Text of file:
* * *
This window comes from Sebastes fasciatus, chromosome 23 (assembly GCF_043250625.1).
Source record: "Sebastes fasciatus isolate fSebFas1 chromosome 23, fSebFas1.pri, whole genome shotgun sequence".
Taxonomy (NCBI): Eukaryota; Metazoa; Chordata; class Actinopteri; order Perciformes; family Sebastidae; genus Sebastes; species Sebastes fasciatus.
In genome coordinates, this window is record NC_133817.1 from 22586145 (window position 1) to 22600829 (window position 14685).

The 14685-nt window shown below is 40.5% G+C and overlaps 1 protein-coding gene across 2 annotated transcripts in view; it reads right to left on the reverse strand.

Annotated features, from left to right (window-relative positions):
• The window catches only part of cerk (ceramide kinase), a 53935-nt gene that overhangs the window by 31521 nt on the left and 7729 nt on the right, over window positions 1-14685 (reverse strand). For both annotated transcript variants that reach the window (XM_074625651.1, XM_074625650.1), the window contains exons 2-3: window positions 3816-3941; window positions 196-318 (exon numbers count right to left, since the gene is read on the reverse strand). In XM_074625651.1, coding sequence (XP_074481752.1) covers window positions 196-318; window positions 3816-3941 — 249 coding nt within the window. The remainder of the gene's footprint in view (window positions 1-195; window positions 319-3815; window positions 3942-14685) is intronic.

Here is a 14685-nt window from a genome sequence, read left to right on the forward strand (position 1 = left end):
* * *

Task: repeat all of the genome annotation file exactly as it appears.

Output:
This window comes from Sebastes fasciatus, chromosome 23 (assembly GCF_043250625.1).
Source record: "Sebastes fasciatus isolate fSebFas1 chromosome 23, fSebFas1.pri, whole genome shotgun sequence".
Taxonomy (NCBI): Eukaryota; Metazoa; Chordata; class Actinopteri; order Perciformes; family Sebastidae; genus Sebastes; species Sebastes fasciatus.
In genome coordinates, this window is record NC_133817.1 from 22586145 (window position 1) to 22600829 (window position 14685).

The 14685-nt window shown below is 40.5% G+C and overlaps 1 protein-coding gene across 2 annotated transcripts in view; it reads right to left on the reverse strand.

Annotated features, from left to right (window-relative positions):
• The window catches only part of cerk (ceramide kinase), a 53935-nt gene that overhangs the window by 31521 nt on the left and 7729 nt on the right, over window positions 1-14685 (reverse strand). For both annotated transcript variants that reach the window (XM_074625651.1, XM_074625650.1), the window contains exons 2-3: window positions 3816-3941; window positions 196-318 (exon numbers count right to left, since the gene is read on the reverse strand). In XM_074625651.1, coding sequence (XP_074481752.1) covers window positions 196-318; window positions 3816-3941 — 249 coding nt within the window. The remainder of the gene's footprint in view (window positions 1-195; window positions 319-3815; window positions 3942-14685) is intronic.

Here is a 14685-nt window from a genome sequence, read left to right on the forward strand (position 1 = left end):